Sunday, December 16, 2012
December 16 - Month Three Work Post
The month that it all began! This is an exciting blog post, because a lot of the things I was thinking about and hoping to do in months one and two finally started to happen.
I built my first mud stove with Azara, a young mother who’s my neighbor. I had told several people that I would build stoves for them once they collected the clay and dried grass we need, and she was the first to get the materials together. The “clay” we use is actually the sand from termite mounds. There are a lot of termite mounds in this area, and the sand is very strong. I built the stove in the evening, with Azara and a young boy from her concession who I think is named Gbaguidi. We first mixed water with the mud and broke up most of the hardened chunks, and then mixed in little bits of dried grass. Then we found three tall rocks to place under the pot we were going to use. The pot has to rest on three rocks, and the stove is most efficient if the height of the space under the pot equals its radius. It took a while to find rocks of the right size. Next, we built the stove around the pot, and smoothed it with water. It felt sort of like playing or making a sandcastle at the beach, especially since I was doing it with people younger than me. We carved our names in the top of the stove, and took pictures.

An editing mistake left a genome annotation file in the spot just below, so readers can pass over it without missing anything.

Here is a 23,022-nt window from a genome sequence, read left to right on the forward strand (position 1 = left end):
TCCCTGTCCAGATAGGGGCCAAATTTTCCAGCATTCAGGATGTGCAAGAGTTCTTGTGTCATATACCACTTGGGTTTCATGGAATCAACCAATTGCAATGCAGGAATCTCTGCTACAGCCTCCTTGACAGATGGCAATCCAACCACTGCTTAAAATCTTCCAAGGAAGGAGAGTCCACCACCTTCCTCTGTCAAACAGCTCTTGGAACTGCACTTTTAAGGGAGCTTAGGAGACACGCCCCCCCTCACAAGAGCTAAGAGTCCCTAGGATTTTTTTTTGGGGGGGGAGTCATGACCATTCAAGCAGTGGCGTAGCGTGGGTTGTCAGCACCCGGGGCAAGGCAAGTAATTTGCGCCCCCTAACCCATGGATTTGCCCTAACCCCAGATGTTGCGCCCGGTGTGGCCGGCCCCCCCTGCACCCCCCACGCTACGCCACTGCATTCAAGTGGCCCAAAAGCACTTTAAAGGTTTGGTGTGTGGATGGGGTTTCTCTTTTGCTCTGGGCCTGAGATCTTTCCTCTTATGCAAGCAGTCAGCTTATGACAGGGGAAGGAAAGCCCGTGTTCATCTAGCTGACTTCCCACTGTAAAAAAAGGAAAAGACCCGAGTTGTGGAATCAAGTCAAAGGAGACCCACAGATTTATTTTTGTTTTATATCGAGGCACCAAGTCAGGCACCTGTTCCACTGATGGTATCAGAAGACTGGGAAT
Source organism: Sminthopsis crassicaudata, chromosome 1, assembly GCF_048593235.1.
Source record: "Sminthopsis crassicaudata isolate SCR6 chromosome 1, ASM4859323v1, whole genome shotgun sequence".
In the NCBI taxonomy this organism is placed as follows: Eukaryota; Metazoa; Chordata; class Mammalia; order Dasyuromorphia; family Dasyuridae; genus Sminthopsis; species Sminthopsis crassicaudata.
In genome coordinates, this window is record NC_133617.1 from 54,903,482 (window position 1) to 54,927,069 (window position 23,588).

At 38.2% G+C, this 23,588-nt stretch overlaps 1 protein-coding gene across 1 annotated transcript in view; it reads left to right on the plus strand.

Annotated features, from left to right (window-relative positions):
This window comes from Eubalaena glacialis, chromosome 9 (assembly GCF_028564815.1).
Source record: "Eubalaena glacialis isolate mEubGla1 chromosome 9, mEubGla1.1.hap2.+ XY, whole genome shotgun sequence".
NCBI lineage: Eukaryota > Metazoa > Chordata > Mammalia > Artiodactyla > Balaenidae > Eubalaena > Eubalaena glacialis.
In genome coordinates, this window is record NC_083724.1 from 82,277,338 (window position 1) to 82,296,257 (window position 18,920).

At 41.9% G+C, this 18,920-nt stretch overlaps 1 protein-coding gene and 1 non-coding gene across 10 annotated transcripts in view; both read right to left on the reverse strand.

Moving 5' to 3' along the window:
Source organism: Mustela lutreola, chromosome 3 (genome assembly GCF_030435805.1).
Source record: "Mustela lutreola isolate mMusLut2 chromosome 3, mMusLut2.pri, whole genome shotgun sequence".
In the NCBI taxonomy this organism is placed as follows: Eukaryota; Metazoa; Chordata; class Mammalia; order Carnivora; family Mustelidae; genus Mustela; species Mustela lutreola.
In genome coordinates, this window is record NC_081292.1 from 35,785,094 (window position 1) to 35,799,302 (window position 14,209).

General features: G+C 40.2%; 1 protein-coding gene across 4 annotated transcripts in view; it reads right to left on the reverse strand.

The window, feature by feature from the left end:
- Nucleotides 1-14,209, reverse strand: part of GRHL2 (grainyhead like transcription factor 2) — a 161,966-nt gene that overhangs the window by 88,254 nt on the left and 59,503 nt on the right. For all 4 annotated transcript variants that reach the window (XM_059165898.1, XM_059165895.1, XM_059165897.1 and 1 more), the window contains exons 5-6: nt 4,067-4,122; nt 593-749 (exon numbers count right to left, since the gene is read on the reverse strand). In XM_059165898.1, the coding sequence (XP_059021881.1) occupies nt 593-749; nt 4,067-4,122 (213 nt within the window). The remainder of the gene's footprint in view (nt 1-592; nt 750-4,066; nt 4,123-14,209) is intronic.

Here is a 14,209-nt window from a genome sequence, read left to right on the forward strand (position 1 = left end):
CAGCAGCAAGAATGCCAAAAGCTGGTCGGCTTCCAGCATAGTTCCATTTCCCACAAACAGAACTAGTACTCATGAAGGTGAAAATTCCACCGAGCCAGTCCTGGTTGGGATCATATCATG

The best part was about a week later. I’d traveled to Parakou, and dropped by Azara’s to see if the stove had dried well and been used while I was away. It was already blackened with soot from use, and she had made a second smaller stove to use with a little pot for sauce on her own! Her stove was a little different from mine, but it was great to see that she’d really learned what I’d taught her. She’s said that she uses the new stove a lot, and it uses less wood than cooking in the open on three stones.
Earlier this month, a team from an NGO called ICRISAT came to do a 4-day training in our garden. Most of the women from the gardening group attended, and we cleared the garden site of weeds, learned to build compost, created a plant “nursery” to prepare transplants, and built the garden beds with the help of some young men from the village. The pump and irrigation were being set up this past week. We should be planting in the next few weeks, I believe. There were some differences of opinions between the ICRISAT trainers and the Beninese staff supporting the garden as to whether it’s best to use only organic gardening methods, or a mix of organic and chemical fertilizers. So we’ve decided to use some extra garden beds for an experiment, trying out different gardening techniques. I’ll maintain the experiment. I’ll also use one of the beds to demonstrate new vegetables that they don’t often grow, like cucumbers.